However, not only the elderly feel lonely. A growing number of younger adults, especially those who use social media heavily, are in danger of becoming lonely.

Doctors claim that feeling lonely raises the likelihood of suffering a premature death.  It is even worse than smoking.  People who are isolated for a longer period of time often do not seek help. They eat and exercise less, which can lead to increased blood pressure and heart disease. Loneliness is also associated with dementia and depression.

In addition to the creation of a new government ministry, the statistics department has received the task of working out a way of measuring loneliness. Theresa May has pledged to raise additional funds to deal with the issue.

 

Millions of people in the UK feel lonely at some time or other
Millions of people in the UK feel lonely at some time or other – Image: Bert Kaufmann

Words

  • according to = as reported by …
  • additional = extra
  • appoint = to choose someone for a job or a government position
  • associated with = connected to
  • blood pressure = the force with which blood travels through your body
  • claim = to say that something is true even if you cannot prove it
  • dementia = illness that affects your brain and memory; it makes you unable to think clearly
  • department = organisation inside the government that deals with certain problems
  • depression = condition in which you feel sad and worried;  you are often unable to lead a normal life
  • especially = above all
  • funds = money
  • head = lead
  • heart disease = when your heart gets weaker
  • heavily = here: a lot
  • however = but
  • in addition = also
  • increased = higher than nromal
  • isolated = away from other people
  • issue = problem
  • likelihood = how much something can be expected to happen
  • loneliness = the feeling of being alone
  • measure = calculate how much something is
  • MP = member of British parliament
  • pledge = promise
  • premature death = when you die too soon; before you have to
  • raise = go up
  • raise = here: organise more money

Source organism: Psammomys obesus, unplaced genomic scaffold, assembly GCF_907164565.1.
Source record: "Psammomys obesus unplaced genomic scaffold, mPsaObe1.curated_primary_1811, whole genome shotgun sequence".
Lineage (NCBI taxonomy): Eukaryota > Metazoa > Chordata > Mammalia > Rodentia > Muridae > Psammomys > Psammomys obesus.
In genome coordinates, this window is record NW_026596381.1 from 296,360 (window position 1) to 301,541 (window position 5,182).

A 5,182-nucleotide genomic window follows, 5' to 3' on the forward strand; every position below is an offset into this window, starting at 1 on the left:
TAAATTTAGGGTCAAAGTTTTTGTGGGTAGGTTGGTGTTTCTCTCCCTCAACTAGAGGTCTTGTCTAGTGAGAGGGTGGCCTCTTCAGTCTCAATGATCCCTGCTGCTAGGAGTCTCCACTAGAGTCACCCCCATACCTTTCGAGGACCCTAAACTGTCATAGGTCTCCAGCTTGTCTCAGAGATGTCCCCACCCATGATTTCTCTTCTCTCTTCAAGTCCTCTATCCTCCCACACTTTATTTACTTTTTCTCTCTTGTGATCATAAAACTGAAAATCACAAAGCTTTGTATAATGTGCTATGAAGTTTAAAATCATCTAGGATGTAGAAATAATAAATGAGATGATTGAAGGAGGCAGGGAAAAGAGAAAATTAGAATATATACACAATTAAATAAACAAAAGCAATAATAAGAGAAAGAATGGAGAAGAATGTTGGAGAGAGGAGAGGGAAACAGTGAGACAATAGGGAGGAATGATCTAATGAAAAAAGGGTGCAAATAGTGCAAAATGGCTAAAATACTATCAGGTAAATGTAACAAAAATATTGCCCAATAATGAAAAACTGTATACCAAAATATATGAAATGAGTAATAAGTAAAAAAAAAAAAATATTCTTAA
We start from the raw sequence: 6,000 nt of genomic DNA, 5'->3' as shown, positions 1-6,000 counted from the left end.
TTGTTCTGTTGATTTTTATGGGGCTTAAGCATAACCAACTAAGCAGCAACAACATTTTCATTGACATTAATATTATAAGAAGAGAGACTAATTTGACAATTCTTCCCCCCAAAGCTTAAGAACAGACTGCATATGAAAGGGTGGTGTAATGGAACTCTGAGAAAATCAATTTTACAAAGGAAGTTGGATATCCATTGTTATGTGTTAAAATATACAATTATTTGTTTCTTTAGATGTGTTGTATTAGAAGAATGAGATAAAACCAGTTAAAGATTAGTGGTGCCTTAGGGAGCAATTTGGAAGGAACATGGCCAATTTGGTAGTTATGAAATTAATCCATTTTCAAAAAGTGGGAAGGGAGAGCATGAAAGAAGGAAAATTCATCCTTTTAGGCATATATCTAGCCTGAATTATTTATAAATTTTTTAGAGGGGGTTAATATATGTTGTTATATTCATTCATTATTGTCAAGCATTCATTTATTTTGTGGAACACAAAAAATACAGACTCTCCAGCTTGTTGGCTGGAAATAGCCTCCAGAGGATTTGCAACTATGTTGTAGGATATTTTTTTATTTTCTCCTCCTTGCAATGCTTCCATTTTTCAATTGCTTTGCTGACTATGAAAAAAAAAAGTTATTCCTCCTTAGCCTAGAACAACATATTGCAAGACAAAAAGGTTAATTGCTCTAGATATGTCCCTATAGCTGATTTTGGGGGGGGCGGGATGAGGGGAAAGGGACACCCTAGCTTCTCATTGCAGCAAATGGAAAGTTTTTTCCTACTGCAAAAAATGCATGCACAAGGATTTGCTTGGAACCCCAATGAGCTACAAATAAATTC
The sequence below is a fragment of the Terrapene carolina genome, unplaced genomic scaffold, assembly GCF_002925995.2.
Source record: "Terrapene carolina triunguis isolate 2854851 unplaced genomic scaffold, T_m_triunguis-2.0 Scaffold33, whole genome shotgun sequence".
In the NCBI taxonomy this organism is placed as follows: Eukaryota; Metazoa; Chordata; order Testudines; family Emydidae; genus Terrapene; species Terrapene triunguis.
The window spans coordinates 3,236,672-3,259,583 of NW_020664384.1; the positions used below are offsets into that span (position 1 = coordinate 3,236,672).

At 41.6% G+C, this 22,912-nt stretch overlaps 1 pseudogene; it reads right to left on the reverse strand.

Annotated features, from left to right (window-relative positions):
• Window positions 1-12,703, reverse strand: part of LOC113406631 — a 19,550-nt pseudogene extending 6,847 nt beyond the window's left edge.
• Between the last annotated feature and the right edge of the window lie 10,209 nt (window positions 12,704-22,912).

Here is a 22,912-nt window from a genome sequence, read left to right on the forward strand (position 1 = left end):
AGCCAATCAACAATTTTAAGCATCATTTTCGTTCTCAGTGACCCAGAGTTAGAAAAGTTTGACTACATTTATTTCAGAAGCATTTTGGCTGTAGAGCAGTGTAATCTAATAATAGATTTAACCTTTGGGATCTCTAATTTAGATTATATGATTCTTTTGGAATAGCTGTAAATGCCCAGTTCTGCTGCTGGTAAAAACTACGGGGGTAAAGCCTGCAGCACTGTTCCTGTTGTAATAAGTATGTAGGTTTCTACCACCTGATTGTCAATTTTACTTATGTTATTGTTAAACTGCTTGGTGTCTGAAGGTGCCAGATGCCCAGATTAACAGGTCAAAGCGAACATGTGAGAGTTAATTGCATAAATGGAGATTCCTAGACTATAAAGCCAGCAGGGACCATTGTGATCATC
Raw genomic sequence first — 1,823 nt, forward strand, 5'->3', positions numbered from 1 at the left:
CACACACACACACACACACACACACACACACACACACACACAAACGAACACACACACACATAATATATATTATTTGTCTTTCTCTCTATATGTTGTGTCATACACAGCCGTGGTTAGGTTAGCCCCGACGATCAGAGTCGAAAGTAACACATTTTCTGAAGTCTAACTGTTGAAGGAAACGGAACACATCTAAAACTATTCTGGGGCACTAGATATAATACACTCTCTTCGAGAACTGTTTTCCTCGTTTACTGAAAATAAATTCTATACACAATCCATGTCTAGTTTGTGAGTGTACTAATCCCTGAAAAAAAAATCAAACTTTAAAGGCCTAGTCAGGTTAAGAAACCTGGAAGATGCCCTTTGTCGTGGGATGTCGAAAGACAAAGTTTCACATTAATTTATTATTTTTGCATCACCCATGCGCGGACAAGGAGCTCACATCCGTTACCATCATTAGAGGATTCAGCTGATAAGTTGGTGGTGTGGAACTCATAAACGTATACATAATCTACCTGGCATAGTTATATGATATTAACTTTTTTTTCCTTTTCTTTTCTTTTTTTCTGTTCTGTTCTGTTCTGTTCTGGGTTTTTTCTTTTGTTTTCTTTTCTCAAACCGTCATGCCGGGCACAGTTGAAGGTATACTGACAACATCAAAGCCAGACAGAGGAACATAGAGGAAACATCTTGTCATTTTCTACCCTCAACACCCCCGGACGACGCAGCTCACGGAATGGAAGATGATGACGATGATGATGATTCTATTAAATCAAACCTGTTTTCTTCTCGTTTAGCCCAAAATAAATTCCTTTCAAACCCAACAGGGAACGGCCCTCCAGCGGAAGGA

• receive = get
  • right-wing extremist = person who has radical conservative opinions and  is willing to do violent things  to achieve them
  • seek = look for
  • task = job

 

 

 

 

Cailfornia Legalises Marijuana For Recreational Use

California has become the largest American state to legalize the sales of marijuana for recreational use. In November 2016,  citizens in the state voted in favour of a proposition that would allow citizens to possess small amounts of the substance. It is now legal to grow six plants of your own or have an ounce of pot.

About 90 licences are to be handed out statewide to shops that want to sell recreational marijuana. In the last two decades, special shops have been allowed to sell marijuana only for medical reasons, in order to treat pain and anxiety. People who want to buy medical marijuana need a prescription from a doctor.

Apart from legalizing the drug, there will be strict controls monitored by state authorities. Californians will not be allowed to consume marijuana in public places or near schools. Local governments will be able to set up their own rules on where smoking is allowed.

Despite this new state law, the federal government still looks at marijuana as an illegal substance. California has become the eighth state to legalize the drug.

In 2016 California produced about 13 million pounds of pot. 80% of it was transferred illegally out of the state.The illegal marijuana market, currently at 5 billion dollars, is expected to grow to 7 billion in California by 2020. In addition, the state will be able to generate additional taxes from selling legal marijuana.

Shopkeepers who have been able to sell medical marijuana are worried that prices will go up because of additional taxes. Some fear that additional licences could ruin their business.

 

 

medical marijuana
Medical marijuana card that allows a person to buy marijuana for medical purposes

Words

  • additional = extra
  • anxiety = feeling worried about or afraid of something
  • apart from = besides
  • authorities = organisation that can make decisions
  • billion = a thousand million
  • citizen = person who lives in a place and has rights there
  • consume = here: smoke
  • currently = at the moment
  • decade = ten years
  • despite = even though
  • federal government = the government of the United States, not the state government
  • generate = produce, get
  • government = people who rule a country or state
  • hand out = give to someone
  • illegal substance = drug that is not allowed
  • in addition = also
  • in favour of = to be for something
  • legal = allowed
  • legalize = allow
  • licence = here: a document that allows you to sell something
  • marijuana = illegal drug that is smoked like a cigarette
  • monitor = to watch carefully
  • ounce = unit for measuring weight = 28.35 grams